I heard one teacher who said, "I just won't use gender pronouns for that person in particular," but then the person said, "Why don't just not even using them, ignoring them gets me kind of in trouble, so to speak. So my advice would probably be I would go to the higher reps in your school and I would talk with them. I would probably talk with a lawyer if you find yourself ... The Alliance for Defending Freedom, I would call them right away and say, "What are my options? What can I do?" It's better to find out ahead of time than it is too late. But we also have to ask our consciences like just because I feel bad doing something, does it mean it's actually wrong to do it?

I have a friend who's a youth pastor and he was asked to be an LGBTQ Club advisor. I said, "Did you do it?" He said, "Of course." I said, "Why?" He goes, "Because LGBTQ kids wanted to hang out with me." He had no problem doing it and actually started asking them, "What does the Bible say about this?" A couple of kids came to the youth group and became believers. They asked him all this stuff. I think we have to ask ourselves really clearly what hill am I going to die on? When is my religious freedom mean violated?

There does come a point where an educator might have to say, "You know what, I'm going to find another means of employment. I can only push my conscience so far." I think if my wife was forced to do all these, and I'm not saying they're forced and everybody do this. There's between what written in and maybe leeway that principals give, but if she was forced to do some of these, I think there would come a point where we'll just on principle, "We're probably going elsewhere."

Scott Rae: Let me recommend another resource for our listeners on this. It's an organization called Gateways to Better Education. You can contact them at the website It's headed by a long time friend of mine, Eric Buehrer who has been navigating these pathways for Christian students, Christian teachers in the public schools for the last 20, 25 years. They have lots of experience at advising teachers about what they can and cannot do within the law. My guess is that they'll have something to say, really helpful guidelines on some of these areas, too. That's It's the best organization that I know of that helps teachers navigate through some of these.

Now, the other thing that I think is easy to observe at first glance with these new standards is the desire to be inclusive of kids and teachers, I think, regardless of how they view their gender, their sexuality, their orientation, if you want to use that term. It sounds on the surface like they're creating this really big tent to include as many people so that kids who are genuinely wrestling with some of these things don't feel like they have no place to go.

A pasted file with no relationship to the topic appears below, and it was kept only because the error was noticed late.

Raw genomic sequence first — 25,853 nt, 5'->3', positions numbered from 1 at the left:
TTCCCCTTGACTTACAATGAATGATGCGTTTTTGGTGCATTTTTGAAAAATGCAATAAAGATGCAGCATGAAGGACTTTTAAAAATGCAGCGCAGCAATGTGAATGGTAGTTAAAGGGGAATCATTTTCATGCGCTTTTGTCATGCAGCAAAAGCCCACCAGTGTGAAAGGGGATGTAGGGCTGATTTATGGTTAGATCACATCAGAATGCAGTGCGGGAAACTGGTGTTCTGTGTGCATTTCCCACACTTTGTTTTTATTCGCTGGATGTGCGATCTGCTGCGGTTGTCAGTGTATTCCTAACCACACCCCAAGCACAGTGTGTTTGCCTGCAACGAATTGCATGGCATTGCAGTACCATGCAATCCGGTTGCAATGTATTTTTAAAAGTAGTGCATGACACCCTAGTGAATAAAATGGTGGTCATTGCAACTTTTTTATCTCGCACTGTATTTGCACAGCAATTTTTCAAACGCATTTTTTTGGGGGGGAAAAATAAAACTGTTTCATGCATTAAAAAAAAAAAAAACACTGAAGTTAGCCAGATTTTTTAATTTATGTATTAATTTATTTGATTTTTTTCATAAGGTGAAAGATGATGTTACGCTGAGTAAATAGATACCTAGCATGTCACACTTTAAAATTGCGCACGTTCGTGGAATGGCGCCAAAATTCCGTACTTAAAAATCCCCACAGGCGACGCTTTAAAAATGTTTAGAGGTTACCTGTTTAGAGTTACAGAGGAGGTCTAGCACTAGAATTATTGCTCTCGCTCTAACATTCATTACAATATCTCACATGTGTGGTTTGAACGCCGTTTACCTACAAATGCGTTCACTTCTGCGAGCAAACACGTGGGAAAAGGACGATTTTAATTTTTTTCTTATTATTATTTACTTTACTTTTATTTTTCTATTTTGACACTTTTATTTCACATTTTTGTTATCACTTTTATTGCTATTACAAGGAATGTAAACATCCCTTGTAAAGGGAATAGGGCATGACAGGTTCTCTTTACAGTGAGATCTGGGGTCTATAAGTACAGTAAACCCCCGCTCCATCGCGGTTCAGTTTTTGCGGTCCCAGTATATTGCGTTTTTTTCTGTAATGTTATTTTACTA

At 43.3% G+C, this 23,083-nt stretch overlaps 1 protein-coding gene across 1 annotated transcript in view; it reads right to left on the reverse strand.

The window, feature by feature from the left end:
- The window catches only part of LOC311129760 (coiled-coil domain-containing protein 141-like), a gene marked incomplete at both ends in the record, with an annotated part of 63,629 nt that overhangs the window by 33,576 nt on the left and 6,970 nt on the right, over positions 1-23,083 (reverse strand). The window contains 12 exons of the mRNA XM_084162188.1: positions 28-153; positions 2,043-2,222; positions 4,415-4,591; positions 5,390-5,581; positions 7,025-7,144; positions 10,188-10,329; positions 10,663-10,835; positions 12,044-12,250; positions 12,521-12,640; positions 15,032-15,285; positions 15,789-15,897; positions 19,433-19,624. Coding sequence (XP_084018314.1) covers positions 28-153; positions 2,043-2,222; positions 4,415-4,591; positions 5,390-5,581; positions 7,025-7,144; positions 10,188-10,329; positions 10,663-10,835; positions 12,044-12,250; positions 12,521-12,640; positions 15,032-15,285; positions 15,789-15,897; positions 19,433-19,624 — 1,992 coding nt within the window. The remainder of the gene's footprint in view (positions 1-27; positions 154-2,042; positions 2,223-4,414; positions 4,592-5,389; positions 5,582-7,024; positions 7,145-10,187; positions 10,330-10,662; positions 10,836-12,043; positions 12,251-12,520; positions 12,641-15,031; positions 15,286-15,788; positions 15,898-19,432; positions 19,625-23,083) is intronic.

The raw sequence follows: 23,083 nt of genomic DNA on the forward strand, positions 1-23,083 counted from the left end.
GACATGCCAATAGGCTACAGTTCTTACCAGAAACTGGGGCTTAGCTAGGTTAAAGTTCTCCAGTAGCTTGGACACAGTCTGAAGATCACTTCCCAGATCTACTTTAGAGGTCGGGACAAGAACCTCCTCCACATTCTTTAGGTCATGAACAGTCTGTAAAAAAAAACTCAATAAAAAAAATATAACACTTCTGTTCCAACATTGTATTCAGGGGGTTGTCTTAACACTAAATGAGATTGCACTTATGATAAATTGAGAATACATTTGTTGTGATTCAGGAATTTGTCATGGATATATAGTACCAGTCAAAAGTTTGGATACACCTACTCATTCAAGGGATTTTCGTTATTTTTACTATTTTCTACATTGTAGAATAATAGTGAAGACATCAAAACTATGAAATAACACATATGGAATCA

It's not hard to envision a scenario where there will be people coming from different world views, people who see issues of sexuality differently who might end up being the ones marginalized themselves. I'm curious, how do you think that people of other faith besides Christian, Muslim, Jewish faith, Mormon, what do you think their reaction will be to these health standards and having their kids in the public schools being exposed to this?

Sean McDowell: I think the first thing they need to do is they need to read them. Read the standards themselves. My blog will give you a summary of it but go look at it yourself. I think they'll go right [crosstalk]

Scott Rae: Although we should warn people in advance, you're in for a tough slug.

Sean McDowell: It is, yeah. [crosstalk] Just hundreds of pages.

Scott Rae: There's a lot of it that ... We should say this again, there's a lot of what we think is very positive and very helpful.

Sean McDowell: Of course.

Scott Rae: So we don't want be perceived as just focusing in on the fairly small percentage of material that is potentially we think harmful. At least read the part that's about sexual health. If nothing [crosstalk]

Sean McDowell: I don't think you'll have concerns probably about the rest of it. You find words like openness, diversity, inclusion all over this report. In fact, at the beginning it mentions socio-economic, racial, religious diversity. So clearly, the framers of this are aware that people of a range of religious beliefs make up California. When it comes to the actual policies, whether they intend it to or not, they are not promoting a neutral view of sexuality. In fact, I'm not even sure you could promote a neutral view of sexuality.